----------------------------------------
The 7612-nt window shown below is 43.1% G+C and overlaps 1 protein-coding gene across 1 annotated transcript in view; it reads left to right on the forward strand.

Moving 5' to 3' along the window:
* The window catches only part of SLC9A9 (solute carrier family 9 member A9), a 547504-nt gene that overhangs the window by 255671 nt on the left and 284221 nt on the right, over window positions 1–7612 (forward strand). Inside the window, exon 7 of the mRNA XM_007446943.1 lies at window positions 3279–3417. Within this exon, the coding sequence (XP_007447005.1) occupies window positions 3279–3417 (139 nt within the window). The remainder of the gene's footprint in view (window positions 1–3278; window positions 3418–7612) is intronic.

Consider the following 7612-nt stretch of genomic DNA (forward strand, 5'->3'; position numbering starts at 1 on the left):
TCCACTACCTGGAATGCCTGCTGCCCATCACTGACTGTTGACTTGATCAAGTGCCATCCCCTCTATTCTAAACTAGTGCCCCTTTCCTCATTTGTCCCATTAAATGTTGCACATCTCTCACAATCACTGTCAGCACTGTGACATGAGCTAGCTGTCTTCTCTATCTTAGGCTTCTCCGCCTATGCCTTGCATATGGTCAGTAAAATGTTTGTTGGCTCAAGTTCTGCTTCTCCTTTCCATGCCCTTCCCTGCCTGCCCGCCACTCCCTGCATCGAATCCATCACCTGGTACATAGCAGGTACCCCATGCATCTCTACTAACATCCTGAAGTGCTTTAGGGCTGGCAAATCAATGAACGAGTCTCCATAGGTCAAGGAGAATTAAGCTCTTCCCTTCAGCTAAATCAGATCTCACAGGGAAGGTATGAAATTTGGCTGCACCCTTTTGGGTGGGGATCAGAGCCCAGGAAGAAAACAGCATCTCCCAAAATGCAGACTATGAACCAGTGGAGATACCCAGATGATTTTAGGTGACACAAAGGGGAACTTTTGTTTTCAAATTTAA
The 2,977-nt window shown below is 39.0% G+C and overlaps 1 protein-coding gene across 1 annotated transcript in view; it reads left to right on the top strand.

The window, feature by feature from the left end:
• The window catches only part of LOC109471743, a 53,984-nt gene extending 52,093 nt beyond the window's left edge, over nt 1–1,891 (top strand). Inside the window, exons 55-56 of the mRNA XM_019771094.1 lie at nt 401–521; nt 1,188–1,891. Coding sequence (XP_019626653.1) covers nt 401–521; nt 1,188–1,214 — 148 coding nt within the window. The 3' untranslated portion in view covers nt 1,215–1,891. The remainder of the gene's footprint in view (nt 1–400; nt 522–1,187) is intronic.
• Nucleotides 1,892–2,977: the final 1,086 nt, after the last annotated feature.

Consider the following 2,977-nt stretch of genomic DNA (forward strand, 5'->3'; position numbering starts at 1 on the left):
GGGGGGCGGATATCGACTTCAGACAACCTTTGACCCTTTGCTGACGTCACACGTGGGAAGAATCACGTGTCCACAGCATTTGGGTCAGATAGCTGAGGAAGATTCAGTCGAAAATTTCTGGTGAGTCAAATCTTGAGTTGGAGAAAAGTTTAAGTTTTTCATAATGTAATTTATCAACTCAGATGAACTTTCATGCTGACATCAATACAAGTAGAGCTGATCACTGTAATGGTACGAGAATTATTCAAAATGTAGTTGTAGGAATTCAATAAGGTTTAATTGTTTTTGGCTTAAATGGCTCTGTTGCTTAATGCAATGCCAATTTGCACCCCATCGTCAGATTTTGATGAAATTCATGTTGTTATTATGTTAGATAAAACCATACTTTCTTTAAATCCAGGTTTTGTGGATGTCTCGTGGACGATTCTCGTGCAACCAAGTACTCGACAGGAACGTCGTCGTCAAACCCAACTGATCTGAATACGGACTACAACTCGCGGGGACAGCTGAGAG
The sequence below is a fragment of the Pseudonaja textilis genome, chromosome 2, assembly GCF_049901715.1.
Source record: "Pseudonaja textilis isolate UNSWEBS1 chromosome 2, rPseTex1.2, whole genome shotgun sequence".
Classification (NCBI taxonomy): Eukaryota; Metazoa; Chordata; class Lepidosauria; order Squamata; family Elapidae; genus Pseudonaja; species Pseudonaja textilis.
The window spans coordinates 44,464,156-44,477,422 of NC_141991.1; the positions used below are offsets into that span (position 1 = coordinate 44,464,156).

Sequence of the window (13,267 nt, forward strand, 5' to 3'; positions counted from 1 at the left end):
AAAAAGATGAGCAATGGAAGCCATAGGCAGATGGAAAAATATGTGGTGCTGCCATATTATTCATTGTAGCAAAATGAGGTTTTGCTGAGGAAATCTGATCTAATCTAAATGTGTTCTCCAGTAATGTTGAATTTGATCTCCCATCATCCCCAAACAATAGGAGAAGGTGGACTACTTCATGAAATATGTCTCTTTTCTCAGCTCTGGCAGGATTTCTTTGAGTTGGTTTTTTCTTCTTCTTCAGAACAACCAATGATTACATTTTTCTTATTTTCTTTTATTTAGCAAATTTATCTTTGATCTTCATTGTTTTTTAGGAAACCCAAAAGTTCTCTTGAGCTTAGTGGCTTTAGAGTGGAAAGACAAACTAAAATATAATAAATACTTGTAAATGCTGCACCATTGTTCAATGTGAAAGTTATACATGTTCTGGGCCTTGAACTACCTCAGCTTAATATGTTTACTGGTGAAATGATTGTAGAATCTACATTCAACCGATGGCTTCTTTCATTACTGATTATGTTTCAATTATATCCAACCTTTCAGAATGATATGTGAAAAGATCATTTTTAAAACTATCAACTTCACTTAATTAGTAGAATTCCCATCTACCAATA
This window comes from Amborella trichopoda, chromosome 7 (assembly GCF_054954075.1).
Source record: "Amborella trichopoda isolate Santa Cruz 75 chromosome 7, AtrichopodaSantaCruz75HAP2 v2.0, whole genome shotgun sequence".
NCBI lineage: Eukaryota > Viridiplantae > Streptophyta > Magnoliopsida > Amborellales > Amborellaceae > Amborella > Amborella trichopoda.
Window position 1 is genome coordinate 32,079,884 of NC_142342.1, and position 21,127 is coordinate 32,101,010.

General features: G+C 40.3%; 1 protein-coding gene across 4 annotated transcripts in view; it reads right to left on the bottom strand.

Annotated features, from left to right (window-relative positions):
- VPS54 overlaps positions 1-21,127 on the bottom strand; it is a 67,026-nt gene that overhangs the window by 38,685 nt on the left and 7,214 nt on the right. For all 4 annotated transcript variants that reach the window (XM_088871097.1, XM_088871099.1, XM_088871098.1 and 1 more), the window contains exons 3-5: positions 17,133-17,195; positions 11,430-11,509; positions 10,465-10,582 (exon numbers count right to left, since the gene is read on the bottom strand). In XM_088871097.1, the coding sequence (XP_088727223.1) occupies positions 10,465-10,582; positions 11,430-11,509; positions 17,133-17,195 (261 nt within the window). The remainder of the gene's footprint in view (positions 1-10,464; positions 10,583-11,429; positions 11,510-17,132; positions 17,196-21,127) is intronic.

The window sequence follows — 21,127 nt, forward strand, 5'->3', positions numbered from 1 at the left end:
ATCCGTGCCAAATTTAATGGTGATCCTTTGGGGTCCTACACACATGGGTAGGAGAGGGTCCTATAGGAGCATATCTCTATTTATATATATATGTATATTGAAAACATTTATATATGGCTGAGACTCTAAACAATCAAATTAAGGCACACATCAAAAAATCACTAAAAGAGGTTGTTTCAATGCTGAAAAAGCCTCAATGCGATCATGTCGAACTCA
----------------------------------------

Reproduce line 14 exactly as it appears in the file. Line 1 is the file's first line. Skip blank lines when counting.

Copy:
Classification (NCBI taxonomy): Eukaryota; Metazoa; Chordata; class Lepidosauria; order Squamata; family Elapidae; genus Pseudonaja; species Pseudonaja textilis.